Rafael Anton Irisarri
Sacred Hatred / Sacred Variations
I feel like I’ve been dropping my good friend’s name on these pages almost every other week or so. And yet, I realize, that most mentions of Rafael Anton Irisarri happen to be in the context of his mastering services – a very sought-out and personal touch among the artists and labels in our little, yet growing community. And so I retrace my steps and find that my last “proper review” of this New York-based musician and owner of his Black Knoll Studio was back nearly two years ago, for his last studio album, Peripeteia (Dais Records, 2020). For this duo of releases, Sacred Hatred and Sacred Variations, which, as you may have already guessed, features a few reworks and more, Irisarri turns outwards and features a few of his friends, including Hannah Elizabeth Cox and zakè on the album, and Markus Guentner and awakened souls & Tyresta on reworks. The two entries for Irisarri’s own Black Knoll Editions are complimentary to each other, and so I choose to listen to and write about them in tandem. The artwork by Joshua Zucker-Pluda perfectly echoes the music: murky and dim, sombre and grim, yet on the edges of branches and twigs, light slightly brushes the outlines of texture. This is indeed how the sound comes to life in this droned-out, washed-out, post-ambient piece. Minimalism be damned – maximalism is here, and it is fully embraced with dynamics and tone. You know, I first played this album on a Sunday morning, and it was sunny outside, and, to be honest, I had to pause, take a breath, and reflect on the temper. But this morning it’s dark and it’s raining and grey, and the music rolls in like a tank full of feelings, and it’s perfect and right and sublime for my spirits. A pristine example of this is “Hubris” where the deep and the dreary slowly rise to become consecrated. This is powerful stuff, to be sipped in small doses. Don’t be fooled by the word “variations” in the title of the second release – it’s an album all on its own, with a few more original works, and as I mentioned before, you should play them together. Highly recommended for fans of elegant thunder, delectable aberrations, and abrasive caress.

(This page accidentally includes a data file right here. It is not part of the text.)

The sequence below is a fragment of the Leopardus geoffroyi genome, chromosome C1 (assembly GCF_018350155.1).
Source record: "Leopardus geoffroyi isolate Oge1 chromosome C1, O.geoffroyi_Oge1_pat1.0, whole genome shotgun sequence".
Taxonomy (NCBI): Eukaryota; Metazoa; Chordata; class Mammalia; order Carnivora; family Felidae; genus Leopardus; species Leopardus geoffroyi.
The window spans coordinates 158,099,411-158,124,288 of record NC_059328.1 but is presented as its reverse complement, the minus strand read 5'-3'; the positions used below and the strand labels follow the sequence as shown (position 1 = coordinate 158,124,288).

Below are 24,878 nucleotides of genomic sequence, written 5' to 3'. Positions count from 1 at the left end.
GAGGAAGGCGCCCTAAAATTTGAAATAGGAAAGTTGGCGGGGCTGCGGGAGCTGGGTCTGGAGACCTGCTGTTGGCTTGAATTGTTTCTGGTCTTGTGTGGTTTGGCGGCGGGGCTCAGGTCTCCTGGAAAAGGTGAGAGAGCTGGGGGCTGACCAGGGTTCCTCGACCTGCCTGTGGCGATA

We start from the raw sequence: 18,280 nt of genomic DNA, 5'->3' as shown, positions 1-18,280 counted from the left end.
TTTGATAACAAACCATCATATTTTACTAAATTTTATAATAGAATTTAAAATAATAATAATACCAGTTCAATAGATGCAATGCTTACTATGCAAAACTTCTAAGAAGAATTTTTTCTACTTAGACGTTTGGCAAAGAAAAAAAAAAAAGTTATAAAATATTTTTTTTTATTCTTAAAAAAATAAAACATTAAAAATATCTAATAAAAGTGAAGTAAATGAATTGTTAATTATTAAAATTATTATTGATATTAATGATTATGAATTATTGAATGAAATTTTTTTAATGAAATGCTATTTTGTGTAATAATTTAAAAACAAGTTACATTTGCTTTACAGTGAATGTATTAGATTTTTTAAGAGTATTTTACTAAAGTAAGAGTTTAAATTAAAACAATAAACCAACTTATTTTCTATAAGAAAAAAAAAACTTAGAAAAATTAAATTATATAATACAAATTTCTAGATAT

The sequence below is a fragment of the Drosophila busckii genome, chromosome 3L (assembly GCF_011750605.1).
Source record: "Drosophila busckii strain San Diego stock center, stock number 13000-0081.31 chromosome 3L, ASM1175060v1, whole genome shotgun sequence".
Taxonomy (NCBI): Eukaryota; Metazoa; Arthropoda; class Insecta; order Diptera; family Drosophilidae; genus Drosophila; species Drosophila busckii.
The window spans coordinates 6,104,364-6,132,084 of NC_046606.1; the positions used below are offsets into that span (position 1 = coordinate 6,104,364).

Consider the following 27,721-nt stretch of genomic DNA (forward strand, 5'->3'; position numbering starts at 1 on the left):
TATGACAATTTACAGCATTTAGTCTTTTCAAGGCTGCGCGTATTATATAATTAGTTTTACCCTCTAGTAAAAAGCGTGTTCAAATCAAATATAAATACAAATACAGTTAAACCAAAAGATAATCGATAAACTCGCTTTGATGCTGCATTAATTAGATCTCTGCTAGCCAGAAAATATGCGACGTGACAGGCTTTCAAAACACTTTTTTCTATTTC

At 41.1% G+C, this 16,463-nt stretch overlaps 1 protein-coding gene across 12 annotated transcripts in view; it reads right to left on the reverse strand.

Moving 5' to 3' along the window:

All Around My Head
Those of you who have been loyally following my musings and ramblings since 2008 already know that I most focus on instrumental music. I’m not sure why that happens to be my vibe – perhaps I’m just not into songs, perhaps I don’t really like lyrics, perhaps I just want to create my very own world with the music becoming its soundtrack. So, when, on occasion, I do feature an album with lyrics in it, it must be indeed very special. It’s something that I want to share with you because I’ve made the exception of playing it all day long. Such is the case with Lumenette, a debut album by Christine Byrd on the scrupulously curated Hammock Music imprint. I use that particular adjective to describe the catalogue of this label because it’s mainly reserved for the output of Nashville (USA) based band, Hammock, which, I believe, I’ve thoroughly covered on Headphone Commute (like, pretty much every single release). Besides the exclusivity of the band’s output, the label has been the host to Slow Meadow, The Ascent of Everest, and The Summer Kills. So why did the Hammock members, Andrew Thompson and Marc Byrd… wait a second… did I say “Byrd” again? Well, there you have it! In fact, before the duo got married, Christine recorded under her maiden name, Glass, and the two have even released music as GlassByrd (see Open Wide This Window from 2003). But back to Lumenette, which, besides being produced by the couple also features Matt Kidd, who you may know as… Slow Meadow. Okay, so does it all make sense now? And I’m not just referring to all the connections I have made here with the names. I’m talking about the stylistic influence of this wonderful music. It’s like a delicious recipe in a sonic kitchen of my dreams – take a bit of Hammock, mix it up with Slow Meadow, sprinkle Christine’s absolutely divine breathy vocals on top, and you have yourself a beauty that is All Around My Head. But to be very clear – all music on this record is written by Christine, so if you’re into ethereal pop ambience from the likes of Slowdive, Mint Julep, and perhaps even a bit of Grouper then this debut is truly for you!